“I wanted to send messages through my art because it is a powerful tool to influence people.”
Unfortunately, having a full-time job in an organization left Aya with insufficient time and energy to dedicate to her art project. It was also challenging to find sponsors that can support her in her artwork since raw materials such as oil colors were expensive. Another challenge for Syrian artists in Türkiye is to build a client base interested in their work.
Aya was also subject to criticism in her community for being a feminist and was accused of corrupting women’s minds. The situation got worse when COVID-19 reached Türkiye and the government imposed a series of lockdowns in 2020 and 2021. As a result, many NGOs suspended their in-person activities and Aya was one of the people who lost their jobs and sources of income.
It was a hard time, but Aya did not lose hope and believed that she would find a way to earn her living. She found that chance with the Danish Refugee Council (DRC).
Making a change with art.
Paintings sparks conversation
She heard about the Productive Asset Support (PAS) provided by the Danish Refugee Council (DRC) with funding from the German Federal Ministry for Economic Cooperation and Development (BMZ) through KFW-German Development Bank.
This support aims to provide skilled refugees with the assets needed to start their own businesses and generate income. Aya signed up for this assistance and attended business management training delivered by DRC’s partner Orange.
“I had already received e-marketing classes in the past, but I realized that I needed information on financial management and product planning to help me increase my profits,” she says.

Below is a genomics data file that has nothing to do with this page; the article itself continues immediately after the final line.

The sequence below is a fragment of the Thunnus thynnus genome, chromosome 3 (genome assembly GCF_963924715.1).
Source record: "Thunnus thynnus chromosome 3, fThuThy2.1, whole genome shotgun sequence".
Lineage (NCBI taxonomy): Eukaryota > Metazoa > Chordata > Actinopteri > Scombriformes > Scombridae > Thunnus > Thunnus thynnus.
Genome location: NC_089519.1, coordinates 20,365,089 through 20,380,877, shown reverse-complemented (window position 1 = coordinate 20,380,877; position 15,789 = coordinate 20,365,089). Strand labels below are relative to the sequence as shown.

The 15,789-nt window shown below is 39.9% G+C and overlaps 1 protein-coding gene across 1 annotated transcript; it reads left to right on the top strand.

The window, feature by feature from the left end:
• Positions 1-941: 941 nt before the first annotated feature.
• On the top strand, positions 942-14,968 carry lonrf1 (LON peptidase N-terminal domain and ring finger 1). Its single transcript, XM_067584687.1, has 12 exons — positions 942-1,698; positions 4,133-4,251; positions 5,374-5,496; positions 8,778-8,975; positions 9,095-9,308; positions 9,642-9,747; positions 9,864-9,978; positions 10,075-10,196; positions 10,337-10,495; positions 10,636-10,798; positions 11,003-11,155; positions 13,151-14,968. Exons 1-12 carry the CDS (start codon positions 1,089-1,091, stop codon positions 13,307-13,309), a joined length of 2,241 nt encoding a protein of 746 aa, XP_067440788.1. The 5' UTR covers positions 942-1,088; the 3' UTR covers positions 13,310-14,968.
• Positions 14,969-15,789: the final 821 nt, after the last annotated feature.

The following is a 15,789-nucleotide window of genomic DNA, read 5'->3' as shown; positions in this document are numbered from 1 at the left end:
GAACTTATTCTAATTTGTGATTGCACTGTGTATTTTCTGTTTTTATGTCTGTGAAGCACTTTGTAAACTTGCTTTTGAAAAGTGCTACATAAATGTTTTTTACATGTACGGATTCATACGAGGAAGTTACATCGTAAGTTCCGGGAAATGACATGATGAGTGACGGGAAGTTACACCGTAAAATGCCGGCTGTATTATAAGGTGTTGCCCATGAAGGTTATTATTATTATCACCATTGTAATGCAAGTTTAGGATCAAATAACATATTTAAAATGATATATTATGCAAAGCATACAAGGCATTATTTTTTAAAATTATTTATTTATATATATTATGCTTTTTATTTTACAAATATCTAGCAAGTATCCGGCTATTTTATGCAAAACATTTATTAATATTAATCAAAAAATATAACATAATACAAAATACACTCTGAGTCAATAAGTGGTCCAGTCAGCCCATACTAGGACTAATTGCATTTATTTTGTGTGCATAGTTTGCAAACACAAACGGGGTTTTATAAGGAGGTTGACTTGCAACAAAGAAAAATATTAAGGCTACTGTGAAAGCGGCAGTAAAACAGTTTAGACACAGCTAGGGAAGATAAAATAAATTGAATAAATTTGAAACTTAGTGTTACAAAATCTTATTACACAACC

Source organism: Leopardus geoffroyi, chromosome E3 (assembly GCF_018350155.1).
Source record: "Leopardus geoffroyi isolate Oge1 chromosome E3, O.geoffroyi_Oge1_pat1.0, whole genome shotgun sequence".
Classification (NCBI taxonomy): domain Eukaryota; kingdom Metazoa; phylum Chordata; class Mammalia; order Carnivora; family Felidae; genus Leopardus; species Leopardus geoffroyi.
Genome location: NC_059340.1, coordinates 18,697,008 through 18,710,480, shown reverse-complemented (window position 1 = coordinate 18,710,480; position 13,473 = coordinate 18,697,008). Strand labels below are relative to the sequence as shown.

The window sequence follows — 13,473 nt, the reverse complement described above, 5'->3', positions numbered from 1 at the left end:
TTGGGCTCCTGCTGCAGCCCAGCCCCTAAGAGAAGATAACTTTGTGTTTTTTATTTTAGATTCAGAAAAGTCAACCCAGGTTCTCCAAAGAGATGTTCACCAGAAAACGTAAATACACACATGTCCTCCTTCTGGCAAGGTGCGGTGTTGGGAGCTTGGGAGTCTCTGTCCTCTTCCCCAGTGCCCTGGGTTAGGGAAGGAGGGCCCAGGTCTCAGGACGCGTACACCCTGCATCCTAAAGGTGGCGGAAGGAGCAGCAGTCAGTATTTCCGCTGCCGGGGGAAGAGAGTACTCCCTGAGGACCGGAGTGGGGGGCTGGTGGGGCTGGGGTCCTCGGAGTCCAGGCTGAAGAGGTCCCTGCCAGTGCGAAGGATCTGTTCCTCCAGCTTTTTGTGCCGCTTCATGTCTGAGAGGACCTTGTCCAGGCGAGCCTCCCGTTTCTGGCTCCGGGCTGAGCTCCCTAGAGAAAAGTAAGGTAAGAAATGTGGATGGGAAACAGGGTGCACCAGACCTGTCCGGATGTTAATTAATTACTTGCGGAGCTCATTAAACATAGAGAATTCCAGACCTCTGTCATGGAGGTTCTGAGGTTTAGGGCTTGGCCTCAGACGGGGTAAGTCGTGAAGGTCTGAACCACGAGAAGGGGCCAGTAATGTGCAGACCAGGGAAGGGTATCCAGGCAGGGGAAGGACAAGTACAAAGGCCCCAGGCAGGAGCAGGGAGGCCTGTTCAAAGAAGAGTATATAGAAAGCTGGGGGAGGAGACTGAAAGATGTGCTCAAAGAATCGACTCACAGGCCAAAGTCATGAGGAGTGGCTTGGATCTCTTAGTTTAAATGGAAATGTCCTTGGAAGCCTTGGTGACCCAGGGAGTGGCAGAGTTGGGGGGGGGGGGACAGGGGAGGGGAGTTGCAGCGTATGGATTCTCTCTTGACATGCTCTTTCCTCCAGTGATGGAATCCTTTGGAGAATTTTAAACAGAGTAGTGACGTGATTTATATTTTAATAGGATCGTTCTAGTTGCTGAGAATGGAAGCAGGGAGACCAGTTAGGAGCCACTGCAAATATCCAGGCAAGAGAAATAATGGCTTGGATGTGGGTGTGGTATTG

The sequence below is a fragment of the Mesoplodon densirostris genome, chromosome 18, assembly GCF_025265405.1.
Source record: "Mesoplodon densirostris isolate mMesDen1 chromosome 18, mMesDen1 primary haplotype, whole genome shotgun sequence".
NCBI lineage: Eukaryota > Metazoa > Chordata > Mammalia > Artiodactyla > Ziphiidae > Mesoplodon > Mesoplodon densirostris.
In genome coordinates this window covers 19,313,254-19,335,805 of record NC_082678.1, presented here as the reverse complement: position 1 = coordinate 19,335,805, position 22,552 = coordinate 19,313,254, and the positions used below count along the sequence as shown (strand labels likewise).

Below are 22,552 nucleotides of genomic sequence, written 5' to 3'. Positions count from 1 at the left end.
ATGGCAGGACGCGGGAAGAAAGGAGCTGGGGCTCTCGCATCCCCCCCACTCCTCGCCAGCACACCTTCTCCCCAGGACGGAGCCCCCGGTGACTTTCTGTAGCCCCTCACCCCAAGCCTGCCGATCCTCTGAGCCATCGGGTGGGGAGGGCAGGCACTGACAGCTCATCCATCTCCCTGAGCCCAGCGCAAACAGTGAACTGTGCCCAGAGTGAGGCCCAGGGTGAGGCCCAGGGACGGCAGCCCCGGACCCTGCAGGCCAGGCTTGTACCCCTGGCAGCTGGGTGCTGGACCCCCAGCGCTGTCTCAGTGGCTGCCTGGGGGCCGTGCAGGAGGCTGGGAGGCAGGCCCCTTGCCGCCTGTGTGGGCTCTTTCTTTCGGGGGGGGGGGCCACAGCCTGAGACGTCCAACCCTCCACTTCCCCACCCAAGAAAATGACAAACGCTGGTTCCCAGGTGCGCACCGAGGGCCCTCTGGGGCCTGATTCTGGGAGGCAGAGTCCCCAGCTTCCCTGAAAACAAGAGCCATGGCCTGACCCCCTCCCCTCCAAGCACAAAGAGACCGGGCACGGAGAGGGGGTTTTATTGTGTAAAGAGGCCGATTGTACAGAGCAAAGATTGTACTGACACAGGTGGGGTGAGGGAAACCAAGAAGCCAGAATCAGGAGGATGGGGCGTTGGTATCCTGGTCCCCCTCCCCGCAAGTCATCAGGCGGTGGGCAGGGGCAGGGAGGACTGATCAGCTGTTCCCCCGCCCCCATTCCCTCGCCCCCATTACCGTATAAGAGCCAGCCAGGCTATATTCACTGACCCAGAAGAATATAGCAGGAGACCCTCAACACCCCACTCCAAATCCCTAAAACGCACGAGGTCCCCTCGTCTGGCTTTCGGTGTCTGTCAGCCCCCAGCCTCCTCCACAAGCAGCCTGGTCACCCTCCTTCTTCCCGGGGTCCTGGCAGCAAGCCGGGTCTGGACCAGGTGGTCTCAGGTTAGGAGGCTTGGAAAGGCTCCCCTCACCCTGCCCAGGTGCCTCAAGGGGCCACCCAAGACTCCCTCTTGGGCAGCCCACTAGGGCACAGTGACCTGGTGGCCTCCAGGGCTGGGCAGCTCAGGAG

After successfully submitting her business plan, she received canvas and painting tools such as brushes and colors in March 2021. She started painting diligently for her cause and started selling her paintings. She used the quiet time during the lockdowns to focus on her paintings, which later attracted people’s attention. They were moved by her striking and thought-provoking paintings that talked about domestic violence and child marriage.
“People started to recognize my art,” Aya says.
“They no longer say that I cannot do anything because I am a woman. My paintings have also sparked conversations about the topics I am passionate about.”
When the COVID-19 restrictions were eased, DRC held a product fair in Altınözü municipality in Hatay in September 2021 and invited the businesses they created, including Aya’s. That gave her the chance to meet potential clients in person and promote her paintings and her cause. “I am doing something I like and selling my paintings, which is quite motivating to me.”
Aya is planning to hold more exhibitions to raise people's awareness about GBV and gender equality and to sell more of her paintings. She also wants to build women’s capacity through passing what she learned from her trainings to teach other women how to open their own business.
Everyone should be aware that men and women have equal rights and are entitled to equal opportunities. Making that happen is my dream.